Steve Gleason made a career out of being in the right place at the right time.
In 2006, as a member of the New Orleans Saints special teams unit, Gleason blocked a punt against the Atlanta Falcons that was jumped on in the endzone for a touchdown.
It was the first touchdown for the Saints at their home stadium, the Superdome, in almost two years. Hurricane Katrina had devastated the region so badly they’d spent the last 21 months splitting home games between Baton Rouge and San Antonio. The New York Times has since called Gleason’s block the “most important play in Saints history.”
Last month, a statue commemorating that play, showing Gleason in mid-dive, was erected outside the Superdome.
Gleason said he didn’t want the statue to be about him. “I want it to be about what that play symbolized, which was a commitment by this community to rebuild,” he told the Times-Picayune. “This statue is about coming through adversity. It’s about finding your heroes.”
Now, though it’s probably never a position he intended to be in, Gleason — who was a two-time GSL Defensive MVP at Gonzaga Prep and an All PAC-10 honorable mention at Washington State — once again finds himself in the right place at the right time.
In August of 2010, the New York Times reported on research that showed NFL players and other people who experience traumatic brain injuries are at an increased risk to get ALS, commonly known as Lou Gehrig’s disease. The study also found that players get ALS younger than most.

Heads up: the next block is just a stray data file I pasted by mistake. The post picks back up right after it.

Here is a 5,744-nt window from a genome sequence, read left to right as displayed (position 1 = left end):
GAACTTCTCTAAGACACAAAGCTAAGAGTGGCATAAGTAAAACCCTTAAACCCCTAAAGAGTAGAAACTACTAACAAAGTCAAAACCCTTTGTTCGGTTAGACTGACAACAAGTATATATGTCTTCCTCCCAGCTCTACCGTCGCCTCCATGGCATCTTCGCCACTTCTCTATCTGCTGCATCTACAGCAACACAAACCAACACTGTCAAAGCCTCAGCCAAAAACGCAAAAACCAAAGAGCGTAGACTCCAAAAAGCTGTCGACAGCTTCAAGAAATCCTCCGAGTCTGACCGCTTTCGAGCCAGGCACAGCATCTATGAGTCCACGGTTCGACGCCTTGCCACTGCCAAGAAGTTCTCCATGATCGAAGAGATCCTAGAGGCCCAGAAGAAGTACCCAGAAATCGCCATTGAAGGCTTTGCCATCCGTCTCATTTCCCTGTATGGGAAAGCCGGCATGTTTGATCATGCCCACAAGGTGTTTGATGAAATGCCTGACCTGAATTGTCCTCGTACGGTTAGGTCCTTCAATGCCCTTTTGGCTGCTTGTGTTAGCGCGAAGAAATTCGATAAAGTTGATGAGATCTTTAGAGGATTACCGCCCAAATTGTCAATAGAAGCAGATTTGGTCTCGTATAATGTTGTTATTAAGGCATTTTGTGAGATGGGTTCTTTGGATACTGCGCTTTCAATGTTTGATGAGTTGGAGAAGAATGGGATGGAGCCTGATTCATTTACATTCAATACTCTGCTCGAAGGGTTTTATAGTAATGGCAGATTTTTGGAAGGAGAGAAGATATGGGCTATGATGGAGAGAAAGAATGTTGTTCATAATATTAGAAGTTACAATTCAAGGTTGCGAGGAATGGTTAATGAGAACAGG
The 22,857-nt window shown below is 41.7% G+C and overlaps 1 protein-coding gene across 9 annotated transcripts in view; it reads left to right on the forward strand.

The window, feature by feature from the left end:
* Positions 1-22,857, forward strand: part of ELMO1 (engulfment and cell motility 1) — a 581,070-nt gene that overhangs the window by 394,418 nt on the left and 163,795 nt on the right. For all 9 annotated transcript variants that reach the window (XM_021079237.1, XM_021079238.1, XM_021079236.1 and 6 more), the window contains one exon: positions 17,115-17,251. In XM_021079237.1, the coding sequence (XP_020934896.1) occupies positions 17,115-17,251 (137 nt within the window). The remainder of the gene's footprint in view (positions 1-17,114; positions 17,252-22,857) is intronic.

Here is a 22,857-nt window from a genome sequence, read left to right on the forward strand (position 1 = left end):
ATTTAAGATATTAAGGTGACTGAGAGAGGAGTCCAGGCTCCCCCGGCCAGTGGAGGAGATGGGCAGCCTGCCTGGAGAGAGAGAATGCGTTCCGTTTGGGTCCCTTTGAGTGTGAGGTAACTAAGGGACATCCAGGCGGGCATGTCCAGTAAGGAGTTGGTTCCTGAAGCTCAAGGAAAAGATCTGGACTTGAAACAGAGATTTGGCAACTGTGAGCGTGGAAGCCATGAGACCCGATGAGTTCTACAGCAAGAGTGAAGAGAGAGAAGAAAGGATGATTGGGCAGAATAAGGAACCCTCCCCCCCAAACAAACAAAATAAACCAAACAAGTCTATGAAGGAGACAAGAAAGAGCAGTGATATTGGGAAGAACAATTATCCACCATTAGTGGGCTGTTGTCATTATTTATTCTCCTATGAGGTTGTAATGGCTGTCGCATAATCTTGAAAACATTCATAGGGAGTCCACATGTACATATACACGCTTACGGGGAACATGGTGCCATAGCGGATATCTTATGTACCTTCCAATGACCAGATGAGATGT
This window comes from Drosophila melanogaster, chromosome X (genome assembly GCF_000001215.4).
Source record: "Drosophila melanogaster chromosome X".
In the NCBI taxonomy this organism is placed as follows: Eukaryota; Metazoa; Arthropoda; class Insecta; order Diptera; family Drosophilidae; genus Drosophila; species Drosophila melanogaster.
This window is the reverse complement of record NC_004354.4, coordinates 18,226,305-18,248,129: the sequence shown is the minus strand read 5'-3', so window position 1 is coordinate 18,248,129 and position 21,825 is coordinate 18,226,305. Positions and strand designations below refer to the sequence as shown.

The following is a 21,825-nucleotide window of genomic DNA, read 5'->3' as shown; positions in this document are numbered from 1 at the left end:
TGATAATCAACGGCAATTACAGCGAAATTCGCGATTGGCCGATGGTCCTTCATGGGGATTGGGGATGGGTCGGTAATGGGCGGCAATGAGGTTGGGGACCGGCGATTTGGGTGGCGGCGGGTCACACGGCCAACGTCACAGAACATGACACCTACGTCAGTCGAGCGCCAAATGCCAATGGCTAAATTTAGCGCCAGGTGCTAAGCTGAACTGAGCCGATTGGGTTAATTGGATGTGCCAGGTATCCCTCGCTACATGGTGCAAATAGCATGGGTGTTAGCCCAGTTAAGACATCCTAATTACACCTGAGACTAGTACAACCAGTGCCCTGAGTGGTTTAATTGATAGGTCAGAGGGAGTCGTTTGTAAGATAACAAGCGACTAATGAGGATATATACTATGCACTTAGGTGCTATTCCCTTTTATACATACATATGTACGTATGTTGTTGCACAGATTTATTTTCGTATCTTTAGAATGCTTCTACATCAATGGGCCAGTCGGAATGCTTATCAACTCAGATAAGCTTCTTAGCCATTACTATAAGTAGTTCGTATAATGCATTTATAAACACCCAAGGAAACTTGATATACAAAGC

Five months later, on January 5, 2011, Gleason was diagnosed with ALS.
He was 33 years old.
When Gleason got his diagnosis, he says, via email, that he felt, “[A] mixture of disbelief, frustration and desperation.” ALS is a terminal condition and often progresses rapidly. The disease would take his motor coordination and his ability to speak. It would eventually take his life.
But he also saw an opportunity.
“I felt that I had a platform that could help change the trajectory of the disease on a global scale,” he says.
Gleason has since dedicated his time growing Team Gleason, a nonprofit he launched the summer after his diagnosis to empower those living with ALS and to aid the search for what the foundation calls “a solution to heal.”
In that year, his motor coordination has deteriorated to the point where he has become wheelchair-bound and the muscles around his soft palate have weakened, making it hard for Gleason to speak. But Team Gleason has gotten stronger as Steve Gleason’s body has weakened. In June, at Black Rock, a golf tournament in support of Gleason raised more than $300,000. In New Orleans, the foundation helped build only the second ALS house in the nation.
“The support and recognition that we have received has been overwhelming,” Gleason says. “Obviously we have a long way to go. But I feel that, in some way, we are making a positive impact.”
The foundation is headquartered in Gleason’s adopted home of New Orleans, but Spokane has become a kind of unofficial Western outpost. Team Gleason holds its first Gleason Gras! West at Saranac Public House and the Red Lion on Friday and the Bing on Saturday. It’s modeled after an event held in New Orleans last year. Organizers want it to become an annual thing.
Steve Gleason says ALS has forced him to appreciate the simple things in life.
“In life it’s easy to get overwhelmed by distractions and problems. Oftentimes, we get caught in our past or future rather than experiencing the beauty of the present moment,” he says. “None of us know when we may die so I think it’s important to pursue the activities you love and spend time with people that you love.”
Like, perhaps, catching a show this Friday or Saturday.
Gleason Gras! West featuring Hey Marseilles!, Left Hand Smoke, Emily Wells, Blake Noble, Old Bear Mountain, Hey! is for Horses, Mishap • Fri, Aug. 31 at Saranac Public House and Red Lion • Sat, Sept. 1 at the Bing Crosby Theater • Tickets $12; $20 weekend; $100 VIP • ticketswest.com • gleasongras.org